When goldfish are born, they are grey or a metallic black. This dark color helps the fry escape from predators. Although some of them stay that color, most of them will become orange or gold by the time they are a year old.
Some of the fancier kinds will even develop patterns including patches of white. Goldfish are slow growers and are only considered to be adults when they are two or three years old. Their color may continue to darken or brighten up to this point. This is due to various environmental factors.
What inhibits goldfish color?
If your goldfish don’t get enough light, they might turn grey or a whitish color. If baby goldfish are not exposed to light, they might never turn gold. In fact, goldfish need about 12 hours of light – artificial or natural – every day.
If your goldfish contracts a bacterial or fungal infection, it might change color. If its fins develop growths or if the fish suddenly changes color, consult your veterinarian or fish expert immediately. The color of a goldfish is very much affected by genetics. Hence, darker parent fish will probably produce darker fry.
Can I improve the color of my goldfish?
Yes, you can. Goldfish are known as omnivorous scavengers, meaning they will eat just about anything. Although a goldfish can survive on commercial fish flakes, this food is low in nutrition. A better way of feeding your goldfish might be to feed them live foods.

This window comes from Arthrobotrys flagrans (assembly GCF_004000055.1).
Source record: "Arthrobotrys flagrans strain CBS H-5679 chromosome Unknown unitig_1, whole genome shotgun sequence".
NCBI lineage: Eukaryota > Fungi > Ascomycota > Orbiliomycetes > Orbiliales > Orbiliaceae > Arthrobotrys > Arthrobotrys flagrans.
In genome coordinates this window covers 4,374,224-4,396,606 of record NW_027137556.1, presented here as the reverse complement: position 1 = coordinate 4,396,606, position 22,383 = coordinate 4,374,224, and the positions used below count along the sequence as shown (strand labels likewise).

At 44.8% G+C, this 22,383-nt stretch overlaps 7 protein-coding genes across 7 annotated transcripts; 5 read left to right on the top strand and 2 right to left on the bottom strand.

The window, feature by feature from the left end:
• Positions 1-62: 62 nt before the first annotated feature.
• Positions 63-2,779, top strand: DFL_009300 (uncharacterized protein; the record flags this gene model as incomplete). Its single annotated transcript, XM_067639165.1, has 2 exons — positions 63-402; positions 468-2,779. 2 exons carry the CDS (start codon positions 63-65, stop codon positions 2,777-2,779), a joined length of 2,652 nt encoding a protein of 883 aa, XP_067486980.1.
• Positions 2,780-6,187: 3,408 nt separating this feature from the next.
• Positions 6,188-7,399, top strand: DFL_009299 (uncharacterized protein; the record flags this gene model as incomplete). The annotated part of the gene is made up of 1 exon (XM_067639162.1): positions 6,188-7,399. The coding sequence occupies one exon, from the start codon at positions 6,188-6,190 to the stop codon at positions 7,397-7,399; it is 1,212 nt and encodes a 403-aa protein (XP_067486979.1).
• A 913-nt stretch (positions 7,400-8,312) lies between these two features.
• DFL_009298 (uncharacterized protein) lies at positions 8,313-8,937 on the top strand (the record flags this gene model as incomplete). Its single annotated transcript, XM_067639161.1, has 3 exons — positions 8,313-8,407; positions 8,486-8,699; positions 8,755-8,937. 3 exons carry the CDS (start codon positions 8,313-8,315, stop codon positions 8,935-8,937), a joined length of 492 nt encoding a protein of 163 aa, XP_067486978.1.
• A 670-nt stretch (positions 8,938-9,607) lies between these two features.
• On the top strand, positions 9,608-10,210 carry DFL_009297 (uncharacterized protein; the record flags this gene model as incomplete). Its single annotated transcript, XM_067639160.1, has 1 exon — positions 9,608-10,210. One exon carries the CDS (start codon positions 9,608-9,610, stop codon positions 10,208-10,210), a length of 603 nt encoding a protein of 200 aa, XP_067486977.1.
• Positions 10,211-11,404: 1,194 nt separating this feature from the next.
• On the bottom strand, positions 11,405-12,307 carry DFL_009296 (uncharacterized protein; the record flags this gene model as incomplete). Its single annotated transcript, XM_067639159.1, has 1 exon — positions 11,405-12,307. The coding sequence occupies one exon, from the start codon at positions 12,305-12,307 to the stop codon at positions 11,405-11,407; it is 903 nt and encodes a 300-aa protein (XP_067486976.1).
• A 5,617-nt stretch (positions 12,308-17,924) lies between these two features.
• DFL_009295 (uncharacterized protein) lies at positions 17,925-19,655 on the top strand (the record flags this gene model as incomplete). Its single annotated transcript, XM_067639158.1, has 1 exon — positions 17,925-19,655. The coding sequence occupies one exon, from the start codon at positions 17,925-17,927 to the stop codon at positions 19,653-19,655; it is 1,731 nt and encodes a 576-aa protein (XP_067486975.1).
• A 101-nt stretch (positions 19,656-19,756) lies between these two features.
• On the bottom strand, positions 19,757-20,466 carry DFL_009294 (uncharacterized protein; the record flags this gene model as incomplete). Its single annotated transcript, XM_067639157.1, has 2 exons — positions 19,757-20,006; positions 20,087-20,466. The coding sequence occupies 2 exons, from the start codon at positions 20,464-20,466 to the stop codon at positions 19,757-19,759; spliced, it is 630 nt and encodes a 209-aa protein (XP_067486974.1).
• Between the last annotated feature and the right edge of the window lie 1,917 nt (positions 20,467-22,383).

These contain the protein that can improve the color of your fish. Live foods include mosquito larvae, brine shrimp, and bloodworms. When feeding your fish, make sure not to overfeed. Only give them the amount of food they can consume in 20 minutes.
How does the color change happen?
Goldfish fry changes color from the lower areas of the body upwards. If your fry is in a tank, you will easily be able to observe this process because you can see the fry from the side. If they are in a pond, however, you will only see the final stages of color change.
The speed at which goldfish fry change colour depends on various factors, including genes, water temperature, and food. The fry will change colour faster at higher water temperatures. Note that fry from the same brood might change colour at different rates. Some will remain brown for life.